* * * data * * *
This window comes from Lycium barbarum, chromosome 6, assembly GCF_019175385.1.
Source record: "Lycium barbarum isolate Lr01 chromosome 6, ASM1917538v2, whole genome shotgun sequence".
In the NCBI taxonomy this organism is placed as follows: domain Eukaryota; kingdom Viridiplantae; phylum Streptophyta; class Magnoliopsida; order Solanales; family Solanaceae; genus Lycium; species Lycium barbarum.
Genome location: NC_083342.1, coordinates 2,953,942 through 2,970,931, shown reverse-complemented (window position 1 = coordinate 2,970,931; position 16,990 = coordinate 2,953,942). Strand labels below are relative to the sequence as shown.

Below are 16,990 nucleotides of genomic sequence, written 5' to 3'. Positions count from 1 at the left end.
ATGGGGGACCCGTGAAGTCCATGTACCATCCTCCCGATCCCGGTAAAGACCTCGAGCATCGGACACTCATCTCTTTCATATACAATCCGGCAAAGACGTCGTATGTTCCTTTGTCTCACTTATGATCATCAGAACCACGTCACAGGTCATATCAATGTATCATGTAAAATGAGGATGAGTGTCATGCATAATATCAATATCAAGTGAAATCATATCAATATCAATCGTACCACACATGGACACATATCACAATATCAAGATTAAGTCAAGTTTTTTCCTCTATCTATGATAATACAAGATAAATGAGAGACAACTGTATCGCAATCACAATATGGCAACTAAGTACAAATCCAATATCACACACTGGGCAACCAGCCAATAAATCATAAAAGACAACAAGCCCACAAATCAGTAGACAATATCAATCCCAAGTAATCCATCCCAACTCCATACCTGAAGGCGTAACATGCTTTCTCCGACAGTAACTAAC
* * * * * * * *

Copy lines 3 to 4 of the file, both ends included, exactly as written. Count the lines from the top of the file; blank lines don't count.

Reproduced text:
In the NCBI taxonomy this organism is placed as follows: domain Eukaryota; kingdom Viridiplantae; phylum Streptophyta; class Magnoliopsida; order Solanales; family Solanaceae; genus Lycium; species Lycium barbarum.
Genome location: NC_083342.1, coordinates 2,953,942 through 2,970,931, shown reverse-complemented (window position 1 = coordinate 2,970,931; position 16,990 = coordinate 2,953,942). Strand labels below are relative to the sequence as shown.